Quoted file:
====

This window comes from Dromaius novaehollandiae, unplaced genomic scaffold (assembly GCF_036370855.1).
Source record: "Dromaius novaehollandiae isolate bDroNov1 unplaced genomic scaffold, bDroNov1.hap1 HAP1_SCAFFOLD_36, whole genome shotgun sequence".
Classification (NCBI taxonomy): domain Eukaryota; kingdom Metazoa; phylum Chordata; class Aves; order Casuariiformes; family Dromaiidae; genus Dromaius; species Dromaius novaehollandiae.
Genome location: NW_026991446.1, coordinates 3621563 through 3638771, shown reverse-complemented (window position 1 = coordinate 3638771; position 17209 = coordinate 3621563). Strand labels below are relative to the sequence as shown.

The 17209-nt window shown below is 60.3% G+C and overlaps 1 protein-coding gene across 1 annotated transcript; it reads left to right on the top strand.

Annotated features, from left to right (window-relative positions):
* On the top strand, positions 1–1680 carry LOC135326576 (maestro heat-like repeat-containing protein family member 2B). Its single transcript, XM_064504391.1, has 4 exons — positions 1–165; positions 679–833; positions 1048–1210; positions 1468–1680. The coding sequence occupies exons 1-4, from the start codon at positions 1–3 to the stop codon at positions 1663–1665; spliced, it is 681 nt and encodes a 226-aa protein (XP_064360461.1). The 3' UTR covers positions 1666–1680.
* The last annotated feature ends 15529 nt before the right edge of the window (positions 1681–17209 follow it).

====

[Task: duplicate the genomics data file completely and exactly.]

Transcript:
This window comes from Dromaius novaehollandiae, unplaced genomic scaffold (assembly GCF_036370855.1).
Source record: "Dromaius novaehollandiae isolate bDroNov1 unplaced genomic scaffold, bDroNov1.hap1 HAP1_SCAFFOLD_36, whole genome shotgun sequence".
Classification (NCBI taxonomy): domain Eukaryota; kingdom Metazoa; phylum Chordata; class Aves; order Casuariiformes; family Dromaiidae; genus Dromaius; species Dromaius novaehollandiae.
Genome location: NW_026991446.1, coordinates 3621563 through 3638771, shown reverse-complemented (window position 1 = coordinate 3638771; position 17209 = coordinate 3621563). Strand labels below are relative to the sequence as shown.

The 17209-nt window shown below is 60.3% G+C and overlaps 1 protein-coding gene across 1 annotated transcript; it reads left to right on the top strand.

Annotated features, from left to right (window-relative positions):
* On the top strand, positions 1–1680 carry LOC135326576 (maestro heat-like repeat-containing protein family member 2B). Its single transcript, XM_064504391.1, has 4 exons — positions 1–165; positions 679–833; positions 1048–1210; positions 1468–1680. The coding sequence occupies exons 1-4, from the start codon at positions 1–3 to the stop codon at positions 1663–1665; spliced, it is 681 nt and encodes a 226-aa protein (XP_064360461.1). The 3' UTR covers positions 1666–1680.
* The last annotated feature ends 15529 nt before the right edge of the window (positions 1681–17209 follow it).